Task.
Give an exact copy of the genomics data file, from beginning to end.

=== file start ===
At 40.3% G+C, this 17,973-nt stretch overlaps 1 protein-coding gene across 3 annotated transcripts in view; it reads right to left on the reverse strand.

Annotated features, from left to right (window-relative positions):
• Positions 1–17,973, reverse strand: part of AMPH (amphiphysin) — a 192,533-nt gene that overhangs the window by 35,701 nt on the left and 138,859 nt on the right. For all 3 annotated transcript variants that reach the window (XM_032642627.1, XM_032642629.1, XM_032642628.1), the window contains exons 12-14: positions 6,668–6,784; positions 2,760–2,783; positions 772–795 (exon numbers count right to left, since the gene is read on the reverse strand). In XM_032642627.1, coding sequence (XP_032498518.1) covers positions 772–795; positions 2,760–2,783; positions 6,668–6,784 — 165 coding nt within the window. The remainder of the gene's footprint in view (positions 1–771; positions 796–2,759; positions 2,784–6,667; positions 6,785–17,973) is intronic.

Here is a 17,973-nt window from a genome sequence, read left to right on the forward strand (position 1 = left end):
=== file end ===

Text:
At 40.3% G+C, this 17,973-nt stretch overlaps 1 protein-coding gene across 3 annotated transcripts in view; it reads right to left on the reverse strand.

Annotated features, from left to right (window-relative positions):
• Positions 1–17,973, reverse strand: part of AMPH (amphiphysin) — a 192,533-nt gene that overhangs the window by 35,701 nt on the left and 138,859 nt on the right. For all 3 annotated transcript variants that reach the window (XM_032642627.1, XM_032642629.1, XM_032642628.1), the window contains exons 12-14: positions 6,668–6,784; positions 2,760–2,783; positions 772–795 (exon numbers count right to left, since the gene is read on the reverse strand). In XM_032642627.1, coding sequence (XP_032498518.1) covers positions 772–795; positions 2,760–2,783; positions 6,668–6,784 — 165 coding nt within the window. The remainder of the gene's footprint in view (positions 1–771; positions 796–2,759; positions 2,784–6,667; positions 6,785–17,973) is intronic.

Here is a 17,973-nt window from a genome sequence, read left to right on the forward strand (position 1 = left end):